In an age where mobile technology has become the norm even for middle schoolers, the Department of Education is working to bring the fight against bullying to the palm of a student's hand.
Diane Abraham teaches 6th grade at Kualapuu Public Charter School on the island of Molokai. She says bullying continues to be one of the most brought up issues in schools.
"When we started the school year, we took a survey as to what was really the most prevalent thing we wanted to discuss on social justice issues and tackle as a committee, and across the board it was bullying because bullying covers everything," Abraham explains.
The Department of Education is working on an app that would allow students to anonymously report bullying incidents. Some of the features included in other similar apps allow students to anonymously report through text messages, video uploads, and photos.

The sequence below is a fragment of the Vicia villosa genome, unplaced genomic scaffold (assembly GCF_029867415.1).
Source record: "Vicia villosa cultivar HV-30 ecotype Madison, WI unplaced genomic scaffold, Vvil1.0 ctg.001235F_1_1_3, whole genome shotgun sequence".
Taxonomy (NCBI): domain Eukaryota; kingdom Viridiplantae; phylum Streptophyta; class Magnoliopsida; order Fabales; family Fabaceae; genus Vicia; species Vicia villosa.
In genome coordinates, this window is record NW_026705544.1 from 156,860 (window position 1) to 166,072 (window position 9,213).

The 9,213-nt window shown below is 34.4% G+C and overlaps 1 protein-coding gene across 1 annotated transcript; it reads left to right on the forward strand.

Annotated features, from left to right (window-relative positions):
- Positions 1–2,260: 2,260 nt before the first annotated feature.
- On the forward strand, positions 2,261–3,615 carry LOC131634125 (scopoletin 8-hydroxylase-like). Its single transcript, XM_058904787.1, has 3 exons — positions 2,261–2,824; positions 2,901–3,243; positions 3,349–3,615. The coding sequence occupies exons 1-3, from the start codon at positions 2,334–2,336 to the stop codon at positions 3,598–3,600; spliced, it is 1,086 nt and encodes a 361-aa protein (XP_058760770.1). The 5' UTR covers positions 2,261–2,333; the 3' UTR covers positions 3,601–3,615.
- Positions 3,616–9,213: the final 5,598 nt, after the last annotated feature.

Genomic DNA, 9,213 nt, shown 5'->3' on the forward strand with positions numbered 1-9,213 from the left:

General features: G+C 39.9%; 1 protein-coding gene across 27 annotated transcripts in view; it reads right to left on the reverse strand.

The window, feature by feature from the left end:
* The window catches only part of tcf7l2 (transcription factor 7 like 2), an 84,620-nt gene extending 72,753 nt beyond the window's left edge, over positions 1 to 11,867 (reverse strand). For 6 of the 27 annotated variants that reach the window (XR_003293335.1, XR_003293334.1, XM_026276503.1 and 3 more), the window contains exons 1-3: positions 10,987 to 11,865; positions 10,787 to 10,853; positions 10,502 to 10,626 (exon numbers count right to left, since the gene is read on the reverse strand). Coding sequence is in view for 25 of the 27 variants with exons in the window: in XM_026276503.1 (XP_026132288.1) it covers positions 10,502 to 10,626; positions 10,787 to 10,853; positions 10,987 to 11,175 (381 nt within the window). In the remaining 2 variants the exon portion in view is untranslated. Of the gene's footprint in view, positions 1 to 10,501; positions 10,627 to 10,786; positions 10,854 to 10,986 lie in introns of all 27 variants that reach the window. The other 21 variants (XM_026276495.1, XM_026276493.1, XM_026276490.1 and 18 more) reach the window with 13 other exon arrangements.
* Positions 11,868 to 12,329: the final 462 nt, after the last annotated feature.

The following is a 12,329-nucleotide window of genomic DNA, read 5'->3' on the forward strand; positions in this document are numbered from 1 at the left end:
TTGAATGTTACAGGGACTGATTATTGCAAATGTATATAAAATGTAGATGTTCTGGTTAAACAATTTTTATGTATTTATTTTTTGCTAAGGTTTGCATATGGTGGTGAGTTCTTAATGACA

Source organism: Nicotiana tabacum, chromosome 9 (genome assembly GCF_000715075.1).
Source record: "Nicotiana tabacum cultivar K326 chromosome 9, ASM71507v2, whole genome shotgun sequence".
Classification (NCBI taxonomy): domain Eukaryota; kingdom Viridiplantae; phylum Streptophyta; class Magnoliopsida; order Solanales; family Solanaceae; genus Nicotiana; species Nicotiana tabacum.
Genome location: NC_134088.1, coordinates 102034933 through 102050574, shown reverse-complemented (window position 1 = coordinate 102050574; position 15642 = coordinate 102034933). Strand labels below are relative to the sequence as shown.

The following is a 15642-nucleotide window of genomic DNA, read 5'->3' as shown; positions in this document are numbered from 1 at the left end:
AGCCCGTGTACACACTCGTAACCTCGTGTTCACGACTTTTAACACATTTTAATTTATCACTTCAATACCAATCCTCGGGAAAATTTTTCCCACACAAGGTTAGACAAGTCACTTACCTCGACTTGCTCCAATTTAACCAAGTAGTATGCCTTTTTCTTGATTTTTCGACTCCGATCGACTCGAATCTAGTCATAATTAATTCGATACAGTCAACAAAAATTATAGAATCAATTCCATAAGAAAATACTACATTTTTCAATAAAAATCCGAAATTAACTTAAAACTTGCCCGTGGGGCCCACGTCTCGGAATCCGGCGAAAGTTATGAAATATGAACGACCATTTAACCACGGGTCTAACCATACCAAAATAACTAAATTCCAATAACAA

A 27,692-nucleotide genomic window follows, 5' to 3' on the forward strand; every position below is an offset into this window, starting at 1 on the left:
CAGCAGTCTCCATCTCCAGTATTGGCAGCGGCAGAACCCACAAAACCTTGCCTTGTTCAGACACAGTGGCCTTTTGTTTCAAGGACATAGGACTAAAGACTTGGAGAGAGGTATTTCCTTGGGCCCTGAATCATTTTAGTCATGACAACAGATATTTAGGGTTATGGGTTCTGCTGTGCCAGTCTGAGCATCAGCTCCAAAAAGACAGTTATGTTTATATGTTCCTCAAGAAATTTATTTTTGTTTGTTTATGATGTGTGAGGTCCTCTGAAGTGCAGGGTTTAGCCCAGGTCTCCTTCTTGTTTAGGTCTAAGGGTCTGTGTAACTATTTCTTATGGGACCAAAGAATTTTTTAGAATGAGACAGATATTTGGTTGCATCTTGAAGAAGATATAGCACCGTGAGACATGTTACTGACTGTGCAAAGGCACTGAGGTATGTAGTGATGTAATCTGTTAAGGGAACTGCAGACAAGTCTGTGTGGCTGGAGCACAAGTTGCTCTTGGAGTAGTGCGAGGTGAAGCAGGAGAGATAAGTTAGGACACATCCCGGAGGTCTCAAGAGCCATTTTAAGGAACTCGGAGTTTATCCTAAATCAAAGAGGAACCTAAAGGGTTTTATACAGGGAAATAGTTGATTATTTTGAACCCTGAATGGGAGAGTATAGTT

Abraham says anything that cuts down on bullying adds to the learning environment.
"If kids don't feel safe in class because someone is bullying or saying mean things or doing mean mean things, then learning is not going to take place," Abraham said.
In a statement, Donalyn Dela Cruz with the Department of education said of the app, "The Department is always looking for ways to improve the safety and security of our schools. In recent months we have been looking at technology that may be beneficial in our efforts."
Cyber-security expert Chris Duque says he thinks an app could help.
"I think they might be more apt to report it and talk to a teacher. But as an investigator, if I do get a tip of bullying, eventually I need to talk to a real person," Duque said.
But Duque says an app that could provide anonymity could increase the chance of students reporting bullying.
"Also it might be it might serve as a deterrent if the other students know that there is this app available and the person that's [being bullied] can report them or somebody else to report them. So I think it may serve as a deterrent," Duque said.